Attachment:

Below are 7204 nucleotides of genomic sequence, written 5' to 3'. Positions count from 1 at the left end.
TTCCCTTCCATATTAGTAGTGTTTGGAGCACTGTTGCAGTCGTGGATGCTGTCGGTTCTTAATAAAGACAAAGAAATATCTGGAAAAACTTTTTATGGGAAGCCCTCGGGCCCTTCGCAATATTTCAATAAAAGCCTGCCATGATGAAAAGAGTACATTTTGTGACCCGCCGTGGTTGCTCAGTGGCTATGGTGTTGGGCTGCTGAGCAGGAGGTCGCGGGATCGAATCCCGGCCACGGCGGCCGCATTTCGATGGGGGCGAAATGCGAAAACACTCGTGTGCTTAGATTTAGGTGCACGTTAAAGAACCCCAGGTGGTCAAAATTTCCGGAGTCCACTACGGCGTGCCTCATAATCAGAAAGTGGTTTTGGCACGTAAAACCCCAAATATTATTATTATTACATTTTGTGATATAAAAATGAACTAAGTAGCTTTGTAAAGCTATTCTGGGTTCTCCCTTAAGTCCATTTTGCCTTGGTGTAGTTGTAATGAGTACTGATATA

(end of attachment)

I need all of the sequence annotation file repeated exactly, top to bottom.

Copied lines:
Below are 7204 nucleotides of genomic sequence, written 5' to 3'. Positions count from 1 at the left end.
TTCCCTTCCATATTAGTAGTGTTTGGAGCACTGTTGCAGTCGTGGATGCTGTCGGTTCTTAATAAAGACAAAGAAATATCTGGAAAAACTTTTTATGGGAAGCCCTCGGGCCCTTCGCAATATTTCAATAAAAGCCTGCCATGATGAAAAGAGTACATTTTGTGACCCGCCGTGGTTGCTCAGTGGCTATGGTGTTGGGCTGCTGAGCAGGAGGTCGCGGGATCGAATCCCGGCCACGGCGGCCGCATTTCGATGGGGGCGAAATGCGAAAACACTCGTGTGCTTAGATTTAGGTGCACGTTAAAGAACCCCAGGTGGTCAAAATTTCCGGAGTCCACTACGGCGTGCCTCATAATCAGAAAGTGGTTTTGGCACGTAAAACCCCAAATATTATTATTATTACATTTTGTGATATAAAAATGAACTAAGTAGCTTTGTAAAGCTATTCTGGGTTCTCCCTTAAGTCCATTTTGCCTTGGTGTAGTTGTAATGAGTACTGATATA